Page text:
Buttnik was funny, witty and thought-provoking, says Peter Curry.
Buttnik opened, slightly surreally, with footage of Felix Baumgartner’s skydive – only it was in reverse.
This nicely tied into Robert Oldham’s opening, where he detailed his grapplings with post-modernism, which ranged from him waving at an iguana to watching freshers at John’s become the slaves of Azeem Ward, that Pied Piper of post-modernity.
He went on to tackle all manner of issues, from how truly terrible the Corpus Playroom is as a space to perform, to the general irrelevance and incompetence of Andy Parsons. But where other student comics might have struggled as the hour wore on, Rob (can I call him that?) got progressively stronger.
He dealt with social organisations in a way that was absolutely ingenious, voicing his frustrations with both Oxfam and Change.org. First, he highlighted the impracticality of Change.org’s methods of tackling the world’s problems, noting that “I physically can’t write down everything I disagree with!”, before moving on to Oxfam and their cunning tactics for getting him to donate a slightly greater amount each month.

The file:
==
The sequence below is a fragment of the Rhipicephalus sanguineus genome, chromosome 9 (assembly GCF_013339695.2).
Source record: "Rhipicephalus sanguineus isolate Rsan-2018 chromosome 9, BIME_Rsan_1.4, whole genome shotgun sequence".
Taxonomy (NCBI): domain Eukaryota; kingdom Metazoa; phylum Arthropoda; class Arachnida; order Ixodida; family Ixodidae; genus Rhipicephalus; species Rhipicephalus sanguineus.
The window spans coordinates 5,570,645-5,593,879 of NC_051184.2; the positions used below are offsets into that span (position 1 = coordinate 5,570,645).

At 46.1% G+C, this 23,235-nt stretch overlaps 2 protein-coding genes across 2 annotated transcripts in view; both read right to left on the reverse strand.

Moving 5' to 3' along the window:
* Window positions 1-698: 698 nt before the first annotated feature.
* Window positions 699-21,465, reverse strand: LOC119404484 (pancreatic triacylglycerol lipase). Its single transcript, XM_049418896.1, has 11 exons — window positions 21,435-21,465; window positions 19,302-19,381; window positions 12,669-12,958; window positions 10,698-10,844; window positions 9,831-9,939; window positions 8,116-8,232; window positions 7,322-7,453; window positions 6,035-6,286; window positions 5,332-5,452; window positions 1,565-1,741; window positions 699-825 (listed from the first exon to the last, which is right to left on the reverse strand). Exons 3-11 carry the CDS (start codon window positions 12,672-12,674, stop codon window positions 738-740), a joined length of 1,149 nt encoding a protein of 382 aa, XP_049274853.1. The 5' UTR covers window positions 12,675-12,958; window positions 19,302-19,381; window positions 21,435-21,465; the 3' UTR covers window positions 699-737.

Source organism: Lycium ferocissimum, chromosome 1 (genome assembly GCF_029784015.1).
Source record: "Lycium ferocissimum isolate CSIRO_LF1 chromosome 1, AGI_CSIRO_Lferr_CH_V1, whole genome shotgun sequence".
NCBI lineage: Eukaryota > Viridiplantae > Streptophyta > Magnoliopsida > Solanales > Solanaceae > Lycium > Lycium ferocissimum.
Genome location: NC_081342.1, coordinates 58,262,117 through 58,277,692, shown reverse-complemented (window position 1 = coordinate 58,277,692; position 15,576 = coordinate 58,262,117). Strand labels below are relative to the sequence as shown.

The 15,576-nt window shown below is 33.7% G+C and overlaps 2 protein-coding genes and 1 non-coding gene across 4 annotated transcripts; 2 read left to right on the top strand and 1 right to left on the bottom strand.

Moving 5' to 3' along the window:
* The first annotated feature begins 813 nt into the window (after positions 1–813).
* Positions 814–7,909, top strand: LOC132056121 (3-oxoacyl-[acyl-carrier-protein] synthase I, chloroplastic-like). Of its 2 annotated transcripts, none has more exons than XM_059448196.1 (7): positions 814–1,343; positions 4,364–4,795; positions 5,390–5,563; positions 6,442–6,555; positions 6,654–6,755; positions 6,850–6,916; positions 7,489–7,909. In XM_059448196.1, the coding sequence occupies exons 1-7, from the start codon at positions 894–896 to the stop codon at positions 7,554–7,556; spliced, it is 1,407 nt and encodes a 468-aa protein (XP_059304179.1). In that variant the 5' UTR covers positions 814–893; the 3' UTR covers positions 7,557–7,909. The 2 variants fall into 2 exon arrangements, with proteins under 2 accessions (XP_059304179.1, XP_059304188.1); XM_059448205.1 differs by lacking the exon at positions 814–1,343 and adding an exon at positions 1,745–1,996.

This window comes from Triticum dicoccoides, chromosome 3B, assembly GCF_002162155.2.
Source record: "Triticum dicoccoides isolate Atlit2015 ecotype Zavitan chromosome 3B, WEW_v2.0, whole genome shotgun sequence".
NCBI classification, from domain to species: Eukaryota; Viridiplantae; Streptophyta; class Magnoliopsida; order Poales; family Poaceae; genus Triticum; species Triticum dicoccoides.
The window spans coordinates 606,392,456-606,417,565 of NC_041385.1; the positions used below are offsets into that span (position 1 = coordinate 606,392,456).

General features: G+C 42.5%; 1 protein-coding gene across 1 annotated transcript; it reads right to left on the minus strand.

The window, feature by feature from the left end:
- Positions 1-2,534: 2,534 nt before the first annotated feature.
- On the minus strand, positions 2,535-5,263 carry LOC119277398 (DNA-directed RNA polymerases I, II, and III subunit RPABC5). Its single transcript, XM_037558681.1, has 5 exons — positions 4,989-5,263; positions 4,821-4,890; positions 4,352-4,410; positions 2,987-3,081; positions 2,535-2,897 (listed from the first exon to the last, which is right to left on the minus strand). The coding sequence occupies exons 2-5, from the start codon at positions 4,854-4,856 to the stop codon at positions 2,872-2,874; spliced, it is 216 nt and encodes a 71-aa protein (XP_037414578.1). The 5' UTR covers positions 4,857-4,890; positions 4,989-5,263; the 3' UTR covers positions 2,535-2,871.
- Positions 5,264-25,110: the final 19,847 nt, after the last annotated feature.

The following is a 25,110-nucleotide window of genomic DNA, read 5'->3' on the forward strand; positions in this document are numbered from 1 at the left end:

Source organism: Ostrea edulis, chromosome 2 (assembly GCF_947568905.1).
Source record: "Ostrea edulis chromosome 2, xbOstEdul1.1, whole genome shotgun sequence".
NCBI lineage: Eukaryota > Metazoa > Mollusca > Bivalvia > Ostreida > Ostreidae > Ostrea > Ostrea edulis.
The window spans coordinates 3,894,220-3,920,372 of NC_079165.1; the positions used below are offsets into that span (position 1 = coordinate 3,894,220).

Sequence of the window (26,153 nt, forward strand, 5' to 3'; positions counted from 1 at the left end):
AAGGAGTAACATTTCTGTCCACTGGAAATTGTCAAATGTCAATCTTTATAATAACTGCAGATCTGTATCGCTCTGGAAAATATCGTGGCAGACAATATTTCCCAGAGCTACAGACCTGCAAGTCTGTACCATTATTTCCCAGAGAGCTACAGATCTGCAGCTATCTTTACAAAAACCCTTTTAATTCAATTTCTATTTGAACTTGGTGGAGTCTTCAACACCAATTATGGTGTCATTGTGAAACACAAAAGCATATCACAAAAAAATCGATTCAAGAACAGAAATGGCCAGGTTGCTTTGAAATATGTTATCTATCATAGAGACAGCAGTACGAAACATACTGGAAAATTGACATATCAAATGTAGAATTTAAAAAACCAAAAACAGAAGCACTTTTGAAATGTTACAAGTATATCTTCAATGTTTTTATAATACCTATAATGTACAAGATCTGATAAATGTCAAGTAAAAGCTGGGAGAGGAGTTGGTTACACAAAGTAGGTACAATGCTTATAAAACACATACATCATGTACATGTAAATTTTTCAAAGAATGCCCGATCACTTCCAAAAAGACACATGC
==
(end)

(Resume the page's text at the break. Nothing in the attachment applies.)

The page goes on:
Delving into student politics, in what had to be the highlight of the entire evening for me, his depiction of enthusiastic Labour supporters beating the crap out of a Tory supporter, simply for the mere fact that he had the audacity to voice his views was brilliant. Not only was it an excellent pastiche of student attitudes to politics, but he used the space to his advantage, creating a flurry of activity which whirled through the playroom and made the final punchline much funnier.
I had seen some of the material before, at smokers, but even stuff that I was seeing for a second time made me laugh again, because it was delivered so well, and he also seemed aware that some might have seen some of his material before, because any repeated material (that I recognised, anyway) had been cut down. For someone who has often been complimented on his deadpan style, Rob more than proved that he could vary his delivery and tell a joke in any way he pleased.
Buttnik provided an hour of comedy that was funny, witty and thought-provoking. Student comedy doesn’t get much better than this.